I always find it extremely interesting to see how trades worked out for the teams involved, and what effects the trade had on both teams’ fortunes. I’ll be doing one of these each week, as there have been so many blockbuster trades that happened in recent years.
One of the first blockbuster trades of the 2000s was the requested, and achieved trade of Ken Griffey Jr to the Reds for OF Mike Cameron, SP Brett Tomko, IF Antonio Perez, and P Jake Meyer.
Griffey requested a trade to Cincinnati so that he could be closer to his home and his family. Griffey had posted 3 consecutive seasons of 45+ home runs and 134+ RBI, and was going to be 30 years old in 2000. Griffey was going to be a free agent after the 2000 season, and the Mariners must have known that they were unlikely to keep Griffey.
The Mariners were coming off of a 79-83 season where they finished in 3rd place, and also knew that young SS Alex Rodriguez would also be a free agent after the 2000 season. The team would most likely have to begin a rebuilding effort based on the rest of the competition in the division, and moving Griffey would help to move that forward.
The Reds had finished 1999 with a 96-67 record, losing a play-in game against the Mets for the Wild Card playoff spot. I imagine that they had to feel that bringing the elite Ken Griffey Jr in would be enough to help put them over the top in their division.
The Moving Pieces
Griffey went to Cincinnati, and almost immediately signed a 9 year, $112.5 million contract extension. The Reds slotted him in to play CF, and were hopeful that he would help to bring them closer to a championship. With 398 career homeruns, it was widely expected that he would be able to compete for the all-time home run record in Cincinnati, and reach that number before the end of the contract.
Mike Cameron was slotted in by the Mariners to replace Griffey in center field. Cameron had been the starting center fielder in Cincinnati, and posted a .256 batting average with 21 HR, 66 RBI and 38 SB. While he wasn’t going to be Griffey in the outfield, he still had the potential to be a very solid center fielder and was also under team control for 4 more seasons.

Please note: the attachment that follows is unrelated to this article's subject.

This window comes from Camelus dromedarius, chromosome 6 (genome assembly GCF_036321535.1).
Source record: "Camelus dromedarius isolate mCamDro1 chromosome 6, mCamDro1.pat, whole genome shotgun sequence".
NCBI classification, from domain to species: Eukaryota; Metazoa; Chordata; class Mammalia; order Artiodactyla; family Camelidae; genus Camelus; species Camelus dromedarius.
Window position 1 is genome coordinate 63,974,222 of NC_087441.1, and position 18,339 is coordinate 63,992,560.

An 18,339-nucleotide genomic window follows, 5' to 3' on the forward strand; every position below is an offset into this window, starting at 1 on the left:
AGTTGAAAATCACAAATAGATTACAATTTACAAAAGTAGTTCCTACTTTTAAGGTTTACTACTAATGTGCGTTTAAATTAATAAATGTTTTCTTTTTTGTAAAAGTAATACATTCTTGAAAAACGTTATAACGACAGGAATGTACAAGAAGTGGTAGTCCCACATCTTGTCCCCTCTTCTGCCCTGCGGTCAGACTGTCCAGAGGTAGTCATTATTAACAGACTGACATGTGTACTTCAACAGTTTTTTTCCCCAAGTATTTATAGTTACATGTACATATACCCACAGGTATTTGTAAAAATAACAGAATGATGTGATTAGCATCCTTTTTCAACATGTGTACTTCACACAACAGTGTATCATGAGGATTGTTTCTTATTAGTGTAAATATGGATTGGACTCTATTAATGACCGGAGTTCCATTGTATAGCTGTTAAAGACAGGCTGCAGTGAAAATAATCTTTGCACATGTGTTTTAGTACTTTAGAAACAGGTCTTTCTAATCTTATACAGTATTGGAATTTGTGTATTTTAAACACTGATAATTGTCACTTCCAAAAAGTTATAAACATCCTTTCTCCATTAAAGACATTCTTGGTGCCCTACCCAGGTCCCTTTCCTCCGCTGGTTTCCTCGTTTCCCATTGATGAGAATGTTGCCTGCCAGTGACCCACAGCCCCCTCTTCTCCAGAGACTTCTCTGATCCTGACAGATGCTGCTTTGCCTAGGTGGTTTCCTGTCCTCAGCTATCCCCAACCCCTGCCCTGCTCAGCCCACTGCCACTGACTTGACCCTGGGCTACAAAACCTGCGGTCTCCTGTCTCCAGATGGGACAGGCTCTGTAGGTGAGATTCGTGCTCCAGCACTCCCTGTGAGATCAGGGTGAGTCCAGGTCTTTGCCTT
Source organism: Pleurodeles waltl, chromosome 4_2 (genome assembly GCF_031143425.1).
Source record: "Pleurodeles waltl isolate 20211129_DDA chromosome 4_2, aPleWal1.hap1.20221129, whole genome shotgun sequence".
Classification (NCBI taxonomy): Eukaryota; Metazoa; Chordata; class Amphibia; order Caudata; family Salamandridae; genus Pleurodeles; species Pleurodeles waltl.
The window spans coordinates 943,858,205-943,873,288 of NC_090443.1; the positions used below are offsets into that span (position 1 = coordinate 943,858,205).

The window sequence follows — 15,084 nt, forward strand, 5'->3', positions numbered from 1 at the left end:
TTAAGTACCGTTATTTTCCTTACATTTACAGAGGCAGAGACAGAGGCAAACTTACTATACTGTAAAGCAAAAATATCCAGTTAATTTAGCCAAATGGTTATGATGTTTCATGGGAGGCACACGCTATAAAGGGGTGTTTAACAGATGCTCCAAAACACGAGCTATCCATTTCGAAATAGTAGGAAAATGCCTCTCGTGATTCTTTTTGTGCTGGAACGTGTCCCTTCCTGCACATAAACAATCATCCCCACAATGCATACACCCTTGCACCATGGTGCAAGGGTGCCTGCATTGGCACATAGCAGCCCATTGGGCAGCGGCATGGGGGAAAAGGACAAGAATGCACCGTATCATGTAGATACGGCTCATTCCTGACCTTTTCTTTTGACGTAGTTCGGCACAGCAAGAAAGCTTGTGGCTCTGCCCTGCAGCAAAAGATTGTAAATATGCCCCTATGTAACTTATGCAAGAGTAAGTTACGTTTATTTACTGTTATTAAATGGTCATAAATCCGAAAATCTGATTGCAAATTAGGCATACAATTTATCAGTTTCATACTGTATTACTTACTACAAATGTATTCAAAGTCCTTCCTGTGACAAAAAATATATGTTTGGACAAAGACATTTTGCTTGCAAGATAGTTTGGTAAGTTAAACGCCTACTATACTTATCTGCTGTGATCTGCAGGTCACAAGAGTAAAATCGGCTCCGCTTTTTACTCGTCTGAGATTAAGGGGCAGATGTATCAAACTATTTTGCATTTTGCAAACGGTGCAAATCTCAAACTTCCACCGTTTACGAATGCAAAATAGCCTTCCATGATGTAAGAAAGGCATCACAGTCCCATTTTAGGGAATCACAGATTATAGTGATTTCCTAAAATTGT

Brett Tomko was 26 and coming off of a 5-7 season record with 132 strikeouts in 172 innings (33 appearances).
Jake Meyer was a 24 year old minor leaguer who had finished the season with the Reds’ AA team. He had posted a 3.57 ERA with 16 saves between A and AA.
Antonio Perez had been an international signing by the Reds, and was a 19 year old shortstop who had dominated the Midwest League with a .288 batting average, 7 home runs, and 35 stolen bases.
What Happened Next
Ken Griffey had another excellent season, although slightly below his previous levels. He hit .271/.387/.556 with 40 HR, 118 RBI, and 100 runs scored. Unfortunately, this didn’t lead to the improvement that they had hoped, and the Reds finished 85-77, 10 games back in the division and out of the playoffs.
The Mariners, almost surprisingly, went in the opposite direction, finishing 91-71 and winning the AL Wild Card. Mike Cameron hit 19 HR and stole 24 bases while playing a solid center field.
The Net Moves
Cincinnati – First Level
- Cincinnati had Griffey for the 9 seasons of the contract, but it didn’t quite play out the way they had hoped. Griffey spent large portions of the 2001-2007 seasons on the disabled list, and the contract hamstrung the team. The performance surrounding Griffey was poor also, as they never won more than 80 games while Griffey was with the team.
- At the end of his stint with the Reds, Griffey had hit 210 home runs, but had only averaged 105 games per season there.
- In 2008, he was traded to the White Sox in the hope that he could compete for a championship. The Reds acquired P Nick Masset and IF Danny Richar for him.
Cincinnati – Second Level
- Richar spent the remainder of the 2008 and 2009 seasons with the Reds, appearing in only 23 games total. He was not brought back for 2010.